by Erin Lewy, Organizer
When the question of theme arose during disscussions for this blog, one answer was given by many voices: We will not be silenced. We will not hide ourselves, our scars, our pain, or the history that they represent. We will celebrate our triumphs and mourn our losses loudly, where people can see us.
We write in honor of everyone who has been silenced during the course of our fight for equality. We write in honor of people like George Hodgins and Tracy Latimer, murdered by their parents- the very people charged with their care.
We write with the full knowledge that it would be less messy for everyone if we just shut up, if we didn’t examine our history and the people who have shaped it, if we did just like Jerry Lewis has told us to and stayed in our homes, if we just went away. We honor these pieces of our history, and we’re here to make new history, to stand up in the face of brutality and erasure and say that we are still here, loud and proud, and you cannot silence us; you will not. We were here, we are here, and we will be here, telling you our stories and refusing to disappear. We are a community, one that is vibrant and alive and here to shine as bright as we can for our youth, for their parents, for our allies. We will not be put away and we will not be silent.
Our silence has been encouraged, cultivated, via everything from the eugenics movement to police brutality and worse. We face violence and death if we dare to speak the truth; even murder by our own mothers and fathers.
We can do nothing in the face of such utter depravity, such unfairness, but stand up and be as loud as we can.
That’s what we decided when we heard of yet another murder this month, of George Hodgins, a 22-year-old autistic man. Murdered by his own mother, who ultimately will never face human justice because she took her own life, it may seem that George no longer has a voice here. But we will not allow George to fade into obscurity. We will not allow his name to be erased from our history. George’s murder puts fear in our hearts and fire in our bellies. We will be a beacon, speaking his name and telling his story to the best of our abilities. We will remember George, and Tracy Latimer, and all of the people in between them. These are our people, and we will speak out for them. In the face of claims that George’s murder is the tragic story of his killer, we have no choice but to speak out, as loudly as we can, and tell you that we do not accept this narrative. We are here to honor George, and as such this blog project is dedicated in his memory. Through the tragedy of his death, we have formed a group of activists, advocates and writers impassioned enough to challenge the stereotypes of disabilty and to show you all the many facets of our community, our struggles and our history.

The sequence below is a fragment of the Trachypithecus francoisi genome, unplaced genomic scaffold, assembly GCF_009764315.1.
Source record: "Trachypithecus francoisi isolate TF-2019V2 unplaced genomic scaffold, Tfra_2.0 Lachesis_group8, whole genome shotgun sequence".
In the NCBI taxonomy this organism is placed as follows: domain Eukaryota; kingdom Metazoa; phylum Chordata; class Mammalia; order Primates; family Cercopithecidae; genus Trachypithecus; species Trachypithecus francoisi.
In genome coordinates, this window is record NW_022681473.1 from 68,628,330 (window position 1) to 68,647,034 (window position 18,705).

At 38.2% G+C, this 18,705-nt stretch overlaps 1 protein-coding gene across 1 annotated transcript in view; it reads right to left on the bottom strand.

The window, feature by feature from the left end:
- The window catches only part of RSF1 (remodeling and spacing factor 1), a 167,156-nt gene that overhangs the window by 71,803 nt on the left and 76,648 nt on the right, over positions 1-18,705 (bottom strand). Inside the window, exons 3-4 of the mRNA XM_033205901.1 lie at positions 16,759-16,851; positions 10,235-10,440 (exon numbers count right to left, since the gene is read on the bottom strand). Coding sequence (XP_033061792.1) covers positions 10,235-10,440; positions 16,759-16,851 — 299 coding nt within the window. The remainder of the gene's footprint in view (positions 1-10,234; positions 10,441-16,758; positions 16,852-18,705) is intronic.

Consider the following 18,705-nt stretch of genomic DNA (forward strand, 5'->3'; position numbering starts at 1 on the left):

In the coming weeks, we will introduce ourselves to you. Beginning on 3/30/12, the day of many national vigils in honor of George and other people with disabilities who have been the victim of murder, we will bring you a new entry which looks at the issues of murder, assisted suicide, violent crime against and abuse of people with disabilities. We will post until each of our staff has had their say, including our proofreader, who could not remain silent any more than our writers could. We will show you who we are, and the things that put fear into our hearts, the things we face every day but refuse to be stopped by. The things that are swept under the rug, the things that need to be talked about, faced, and known.
We are a diverse group of people with disabilities from all walks of life. We have one thing in common: we are ready to speak. For us, the time is now. It may never have been more true. We are here in honor of George, and we will not be silent.